Until the independence of India in 1947, the archipelago remained under the administration of the Madras presidency . The Laccadives and Minicoy belonged to the Malabar district , the Amindives to the South Kanara district (Dakshina Kannada).
After independence, the archipelago initially remained part of the state of Madras . In 1956, as part of the general reorganization of the states ( States Reorganization Act ), the union territory "Lakkadiven, Amindiven and Minicoy" was established, which has been called Lakshadweep since 1973. The administration moved from Kozhikode to Kavaratti in 1964 , but the most important political decisions are made by the Indian central government in New Delhi .
Economy and Infrastructure
The population lives mainly from fishing , the cultivation of coconut palms , and the mostly manual processing of coconut fibers. Coconut palms, which cover about 85 percent of the surface of the inhabited islands, are the only economically important crops that thrive in large numbers on the islands.
Although Lakshadweep, like the Maldives, could be a dream destination for vacationers, especially divers, tourism is only of minor importance. Foreigners are only allowed to enter the islands with a special permit, whereby the Indian government deliberately keeps the number of entry permits low. Only the actually uninhabited island of Bangaram is open to foreign tourists. There is a holiday complex there. This is also the only place in Lakshadweep that is allowed to consume alcohol. Prohibition applies to the rest of the islands , i.e. a complete ban on the consumption and sale of alcohol.
The Indian Naval Station Dweeprakshak ( INS Dweeprakshak , in German "Protector of the Island") is the largest military base of the Indian Armed Forces in the Indian Ocean.
Until 1959 only small sailing ships operated between the archipelago and the mainland. The connection to the mainland was particularly problematic during the monsoons , as shipping traffic had to be interrupted during this time. Only since 1970 has Lakshadweep been called by larger passenger and transport ships during the monsoon season. Catamaran ferries have been operating between the individual islands since 1992 .
There is a regular flight connection between Kochi and Agatti. For medical emergencies etc. A helicopter service was set up in 1987, which connects the islands both with each other and with the mainland.
Road traffic plays a subordinate role due to the tiny land area. In total, Lakshadweep has more than 250 km of roads and bike paths.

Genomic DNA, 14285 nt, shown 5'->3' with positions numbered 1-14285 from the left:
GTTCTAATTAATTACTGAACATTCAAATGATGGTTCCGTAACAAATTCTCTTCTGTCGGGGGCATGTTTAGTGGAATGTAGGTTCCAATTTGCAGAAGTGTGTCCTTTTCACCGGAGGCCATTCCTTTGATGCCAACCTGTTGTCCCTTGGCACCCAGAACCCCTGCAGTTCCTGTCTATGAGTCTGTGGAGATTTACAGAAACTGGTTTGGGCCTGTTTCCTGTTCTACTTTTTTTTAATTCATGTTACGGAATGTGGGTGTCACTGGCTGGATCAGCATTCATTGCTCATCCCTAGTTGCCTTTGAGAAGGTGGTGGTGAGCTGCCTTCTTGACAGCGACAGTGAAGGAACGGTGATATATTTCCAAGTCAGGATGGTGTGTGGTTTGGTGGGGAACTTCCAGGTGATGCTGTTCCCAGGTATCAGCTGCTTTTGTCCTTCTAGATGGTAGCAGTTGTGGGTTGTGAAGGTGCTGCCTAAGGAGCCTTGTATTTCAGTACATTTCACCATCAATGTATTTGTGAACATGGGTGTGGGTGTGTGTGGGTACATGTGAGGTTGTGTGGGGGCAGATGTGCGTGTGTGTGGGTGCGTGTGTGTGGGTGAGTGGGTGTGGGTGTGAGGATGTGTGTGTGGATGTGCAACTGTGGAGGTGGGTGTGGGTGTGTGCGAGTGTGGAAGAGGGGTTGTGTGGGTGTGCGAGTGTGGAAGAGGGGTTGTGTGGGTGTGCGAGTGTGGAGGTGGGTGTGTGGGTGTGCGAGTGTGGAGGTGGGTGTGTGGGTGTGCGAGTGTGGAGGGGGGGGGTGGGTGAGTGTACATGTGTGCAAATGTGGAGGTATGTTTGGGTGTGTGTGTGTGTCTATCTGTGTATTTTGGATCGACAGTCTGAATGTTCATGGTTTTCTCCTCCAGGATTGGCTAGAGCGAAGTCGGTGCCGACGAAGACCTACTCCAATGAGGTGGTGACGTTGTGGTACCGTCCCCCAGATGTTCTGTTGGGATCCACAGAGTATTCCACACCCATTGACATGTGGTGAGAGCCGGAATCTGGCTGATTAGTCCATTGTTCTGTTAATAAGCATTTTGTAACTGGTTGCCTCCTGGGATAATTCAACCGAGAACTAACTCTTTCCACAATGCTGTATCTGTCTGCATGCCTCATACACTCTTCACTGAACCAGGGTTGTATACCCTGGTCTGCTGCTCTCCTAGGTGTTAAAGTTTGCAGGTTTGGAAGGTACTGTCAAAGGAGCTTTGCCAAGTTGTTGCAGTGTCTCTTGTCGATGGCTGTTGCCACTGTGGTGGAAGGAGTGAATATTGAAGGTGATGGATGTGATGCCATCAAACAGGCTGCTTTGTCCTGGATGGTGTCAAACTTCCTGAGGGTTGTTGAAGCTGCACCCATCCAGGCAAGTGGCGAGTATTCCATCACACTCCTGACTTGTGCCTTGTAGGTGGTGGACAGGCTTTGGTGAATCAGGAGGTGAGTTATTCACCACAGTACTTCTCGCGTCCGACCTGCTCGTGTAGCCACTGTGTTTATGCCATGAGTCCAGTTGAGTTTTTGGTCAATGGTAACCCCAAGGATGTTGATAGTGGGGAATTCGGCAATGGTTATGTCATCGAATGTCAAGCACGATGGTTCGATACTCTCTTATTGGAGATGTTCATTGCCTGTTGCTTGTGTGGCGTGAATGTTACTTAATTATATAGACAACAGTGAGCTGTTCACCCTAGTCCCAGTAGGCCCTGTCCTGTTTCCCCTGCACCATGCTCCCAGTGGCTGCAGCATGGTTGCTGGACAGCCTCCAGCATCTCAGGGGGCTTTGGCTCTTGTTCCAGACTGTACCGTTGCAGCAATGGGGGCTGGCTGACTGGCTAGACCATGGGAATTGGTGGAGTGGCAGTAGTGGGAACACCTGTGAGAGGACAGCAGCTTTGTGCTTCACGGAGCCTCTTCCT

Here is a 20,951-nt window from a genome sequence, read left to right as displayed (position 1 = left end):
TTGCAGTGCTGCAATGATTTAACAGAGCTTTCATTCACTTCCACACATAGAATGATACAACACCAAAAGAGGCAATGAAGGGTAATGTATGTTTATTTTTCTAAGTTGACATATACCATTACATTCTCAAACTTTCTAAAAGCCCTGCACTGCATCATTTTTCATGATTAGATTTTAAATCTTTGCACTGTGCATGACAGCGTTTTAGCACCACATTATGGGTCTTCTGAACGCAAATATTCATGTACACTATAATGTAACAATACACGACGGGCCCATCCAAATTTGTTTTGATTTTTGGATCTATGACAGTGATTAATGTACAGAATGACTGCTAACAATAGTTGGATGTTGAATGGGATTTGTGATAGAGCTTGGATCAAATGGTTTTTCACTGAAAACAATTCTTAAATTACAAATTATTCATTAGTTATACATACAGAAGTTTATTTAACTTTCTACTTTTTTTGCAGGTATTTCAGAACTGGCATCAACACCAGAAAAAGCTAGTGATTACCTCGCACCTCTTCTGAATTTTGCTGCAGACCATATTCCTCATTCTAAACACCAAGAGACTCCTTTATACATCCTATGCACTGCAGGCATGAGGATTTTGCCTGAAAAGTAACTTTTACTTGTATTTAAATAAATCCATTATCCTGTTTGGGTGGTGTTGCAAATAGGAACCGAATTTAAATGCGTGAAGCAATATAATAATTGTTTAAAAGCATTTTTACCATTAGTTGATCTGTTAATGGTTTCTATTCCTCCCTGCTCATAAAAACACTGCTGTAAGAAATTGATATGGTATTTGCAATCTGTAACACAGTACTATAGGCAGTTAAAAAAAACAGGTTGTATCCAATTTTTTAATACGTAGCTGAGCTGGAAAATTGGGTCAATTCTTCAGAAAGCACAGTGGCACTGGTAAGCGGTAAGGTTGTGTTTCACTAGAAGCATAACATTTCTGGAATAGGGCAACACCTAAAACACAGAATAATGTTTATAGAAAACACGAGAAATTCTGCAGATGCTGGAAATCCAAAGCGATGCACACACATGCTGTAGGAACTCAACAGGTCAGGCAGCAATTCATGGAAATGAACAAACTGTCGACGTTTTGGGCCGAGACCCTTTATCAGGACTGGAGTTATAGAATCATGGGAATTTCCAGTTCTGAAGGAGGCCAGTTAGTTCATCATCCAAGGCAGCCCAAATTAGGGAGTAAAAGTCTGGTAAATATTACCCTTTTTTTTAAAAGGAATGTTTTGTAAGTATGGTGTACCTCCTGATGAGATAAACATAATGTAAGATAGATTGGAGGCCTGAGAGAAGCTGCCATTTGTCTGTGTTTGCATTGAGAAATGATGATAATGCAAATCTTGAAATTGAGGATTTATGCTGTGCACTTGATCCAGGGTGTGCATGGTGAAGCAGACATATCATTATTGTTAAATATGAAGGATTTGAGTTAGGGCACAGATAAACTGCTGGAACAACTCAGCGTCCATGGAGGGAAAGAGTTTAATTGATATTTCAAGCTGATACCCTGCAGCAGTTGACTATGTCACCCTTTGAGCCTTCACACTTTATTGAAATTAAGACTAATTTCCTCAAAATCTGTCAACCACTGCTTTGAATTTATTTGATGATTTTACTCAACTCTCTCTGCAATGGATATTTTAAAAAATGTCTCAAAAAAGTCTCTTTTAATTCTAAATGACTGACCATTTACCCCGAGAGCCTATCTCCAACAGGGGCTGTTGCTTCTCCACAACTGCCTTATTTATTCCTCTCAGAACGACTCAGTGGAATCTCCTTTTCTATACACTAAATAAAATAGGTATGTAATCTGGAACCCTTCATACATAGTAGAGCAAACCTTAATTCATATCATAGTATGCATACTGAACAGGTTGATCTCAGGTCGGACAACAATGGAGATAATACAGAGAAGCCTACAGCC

The supply of electricity to the islands is a major problem. The islands began to be electrified in the 1960s and now 100% of private households are connected to the electricity grid. Most of the electricity has so far been generated by central diesel generators, whose raw material requirements can only be covered by expensive imports from the mainland. In 2001 around 7 million liters of diesel fuel had to be imported from the mainland, mainly via Kozhikode (Calicut). Due to the irregular ship connections, large diesel fuel stores have to be kept on the islands, which contain enough fuel for several months. Dealing with such large quantities poses a significant risk of pollution and disruption of the fragile ecosystem. Due to the high temperatures, diesel generators cannot be operated at full load, which reduces the efficiency of energy generation.
Basically, Lakshadweep has a high potential in terms of renewable energies , especially solar energy and wind energy . The average solar radiation in Lakshadweep is 4932 kWh / m² / d . This corresponds to about four to five times the average value in Germany (900 - 1200 kWh / m² / d). A first small solar test system was installed on the island of Bitra in 1988 and further systems on various islands followed in the years to come. A disadvantage of solar energy systems is a relatively high space requirement, which is a problem on the densely populated islands with their coconut palms. The Indian government is aiming to equip all houses with solar modules by 2022, so that 10 MW of energy can be generated.
The average wind speed on Lakshadweep is relatively constant, between 3.1 and 8.5 m / s and is highest in the months of June to August. A first attempt with a 15 meter high wind turbine on Kavaratti in the 1990s was disappointing. The main problem was the lack of technical maintenance options on the remote islands. All spare parts had to be brought over hundreds of kilometers. The current plans envisage the installation of three 250/220 kW wind turbines on Kavaratti, the operation of which is to be secured through corresponding maintenance contracts.
A 250 kW biogas plant is also in operation on Kavaratti , which primarily uses the abundant waste from the coconut trees.